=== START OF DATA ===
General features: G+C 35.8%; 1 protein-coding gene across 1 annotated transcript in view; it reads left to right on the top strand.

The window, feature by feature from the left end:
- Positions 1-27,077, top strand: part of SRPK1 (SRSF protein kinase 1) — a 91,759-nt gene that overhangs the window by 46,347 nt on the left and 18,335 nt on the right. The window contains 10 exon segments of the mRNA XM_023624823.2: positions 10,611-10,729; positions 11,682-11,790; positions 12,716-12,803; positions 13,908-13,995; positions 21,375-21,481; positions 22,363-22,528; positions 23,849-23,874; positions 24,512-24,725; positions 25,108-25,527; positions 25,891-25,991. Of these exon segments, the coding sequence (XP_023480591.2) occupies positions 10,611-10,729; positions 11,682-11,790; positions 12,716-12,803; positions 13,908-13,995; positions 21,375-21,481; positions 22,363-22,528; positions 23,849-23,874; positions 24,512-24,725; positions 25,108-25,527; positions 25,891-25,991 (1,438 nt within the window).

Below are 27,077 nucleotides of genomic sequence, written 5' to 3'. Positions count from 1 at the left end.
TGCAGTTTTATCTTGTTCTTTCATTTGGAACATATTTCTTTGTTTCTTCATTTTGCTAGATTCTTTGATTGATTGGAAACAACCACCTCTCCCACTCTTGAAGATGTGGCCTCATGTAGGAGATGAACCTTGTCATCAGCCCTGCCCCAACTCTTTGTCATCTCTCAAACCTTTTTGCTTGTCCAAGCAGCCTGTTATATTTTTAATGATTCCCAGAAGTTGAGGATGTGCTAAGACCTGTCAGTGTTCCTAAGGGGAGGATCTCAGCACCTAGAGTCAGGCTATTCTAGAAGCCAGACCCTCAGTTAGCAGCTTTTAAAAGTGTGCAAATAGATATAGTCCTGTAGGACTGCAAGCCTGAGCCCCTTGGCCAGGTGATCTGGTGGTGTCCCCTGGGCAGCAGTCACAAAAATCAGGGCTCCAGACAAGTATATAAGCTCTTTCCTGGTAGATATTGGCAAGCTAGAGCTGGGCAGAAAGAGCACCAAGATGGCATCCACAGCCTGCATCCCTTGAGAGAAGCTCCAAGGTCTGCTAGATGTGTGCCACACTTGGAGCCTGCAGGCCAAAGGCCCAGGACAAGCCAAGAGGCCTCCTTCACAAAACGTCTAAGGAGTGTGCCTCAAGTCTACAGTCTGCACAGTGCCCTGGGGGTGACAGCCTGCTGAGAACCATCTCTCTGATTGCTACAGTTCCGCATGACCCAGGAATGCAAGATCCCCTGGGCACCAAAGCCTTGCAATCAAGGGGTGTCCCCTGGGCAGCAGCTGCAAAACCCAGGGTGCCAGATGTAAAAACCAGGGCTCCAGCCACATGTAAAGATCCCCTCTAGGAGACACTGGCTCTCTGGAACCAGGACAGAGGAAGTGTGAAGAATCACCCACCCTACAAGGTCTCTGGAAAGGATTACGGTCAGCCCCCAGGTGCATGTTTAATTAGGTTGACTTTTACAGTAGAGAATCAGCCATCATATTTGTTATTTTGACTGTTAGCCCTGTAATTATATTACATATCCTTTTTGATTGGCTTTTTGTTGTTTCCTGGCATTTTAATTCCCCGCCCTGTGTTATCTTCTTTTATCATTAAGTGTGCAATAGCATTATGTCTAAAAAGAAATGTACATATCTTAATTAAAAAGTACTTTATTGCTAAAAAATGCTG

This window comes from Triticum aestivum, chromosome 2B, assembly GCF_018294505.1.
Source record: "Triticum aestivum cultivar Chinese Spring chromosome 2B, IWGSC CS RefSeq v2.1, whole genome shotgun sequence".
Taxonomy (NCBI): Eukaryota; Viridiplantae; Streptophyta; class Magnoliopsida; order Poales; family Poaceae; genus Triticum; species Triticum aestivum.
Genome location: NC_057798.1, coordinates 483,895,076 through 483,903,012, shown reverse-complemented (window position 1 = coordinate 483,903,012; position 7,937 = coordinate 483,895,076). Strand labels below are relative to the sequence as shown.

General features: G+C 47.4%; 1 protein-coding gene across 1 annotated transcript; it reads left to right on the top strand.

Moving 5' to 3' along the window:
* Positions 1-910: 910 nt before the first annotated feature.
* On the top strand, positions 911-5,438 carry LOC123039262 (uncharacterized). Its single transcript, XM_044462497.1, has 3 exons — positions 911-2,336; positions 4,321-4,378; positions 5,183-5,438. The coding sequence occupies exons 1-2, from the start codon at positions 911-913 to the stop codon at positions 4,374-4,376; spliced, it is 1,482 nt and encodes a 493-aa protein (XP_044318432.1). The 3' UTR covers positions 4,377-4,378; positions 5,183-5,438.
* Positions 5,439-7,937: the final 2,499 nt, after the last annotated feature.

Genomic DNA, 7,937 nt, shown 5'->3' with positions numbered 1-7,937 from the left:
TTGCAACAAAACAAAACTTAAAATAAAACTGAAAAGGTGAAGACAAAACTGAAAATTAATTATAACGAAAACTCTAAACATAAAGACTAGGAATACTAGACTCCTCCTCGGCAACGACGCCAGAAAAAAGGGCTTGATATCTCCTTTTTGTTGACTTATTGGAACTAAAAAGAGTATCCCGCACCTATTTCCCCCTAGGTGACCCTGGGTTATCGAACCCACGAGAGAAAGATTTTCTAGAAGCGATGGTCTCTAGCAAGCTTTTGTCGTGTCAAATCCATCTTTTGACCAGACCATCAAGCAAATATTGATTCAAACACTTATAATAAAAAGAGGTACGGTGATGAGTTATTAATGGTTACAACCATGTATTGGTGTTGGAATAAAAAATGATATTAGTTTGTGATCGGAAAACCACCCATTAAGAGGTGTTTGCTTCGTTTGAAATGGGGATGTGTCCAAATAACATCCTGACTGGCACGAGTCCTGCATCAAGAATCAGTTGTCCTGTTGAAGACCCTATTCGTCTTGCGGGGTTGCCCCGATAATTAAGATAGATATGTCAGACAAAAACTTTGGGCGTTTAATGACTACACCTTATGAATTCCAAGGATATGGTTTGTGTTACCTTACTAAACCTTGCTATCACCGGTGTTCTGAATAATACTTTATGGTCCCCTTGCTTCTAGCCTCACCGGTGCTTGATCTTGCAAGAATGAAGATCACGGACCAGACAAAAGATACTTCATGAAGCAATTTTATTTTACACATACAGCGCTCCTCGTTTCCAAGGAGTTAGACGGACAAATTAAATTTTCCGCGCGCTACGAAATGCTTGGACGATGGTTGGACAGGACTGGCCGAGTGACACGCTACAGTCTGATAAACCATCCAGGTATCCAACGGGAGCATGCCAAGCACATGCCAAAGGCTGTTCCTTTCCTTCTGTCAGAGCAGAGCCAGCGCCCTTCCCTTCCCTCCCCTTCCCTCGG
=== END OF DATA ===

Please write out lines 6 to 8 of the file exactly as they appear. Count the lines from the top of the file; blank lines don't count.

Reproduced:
This window comes from Triticum aestivum, chromosome 2B, assembly GCF_018294505.1.
Source record: "Triticum aestivum cultivar Chinese Spring chromosome 2B, IWGSC CS RefSeq v2.1, whole genome shotgun sequence".
Taxonomy (NCBI): Eukaryota; Viridiplantae; Streptophyta; class Magnoliopsida; order Poales; family Poaceae; genus Triticum; species Triticum aestivum.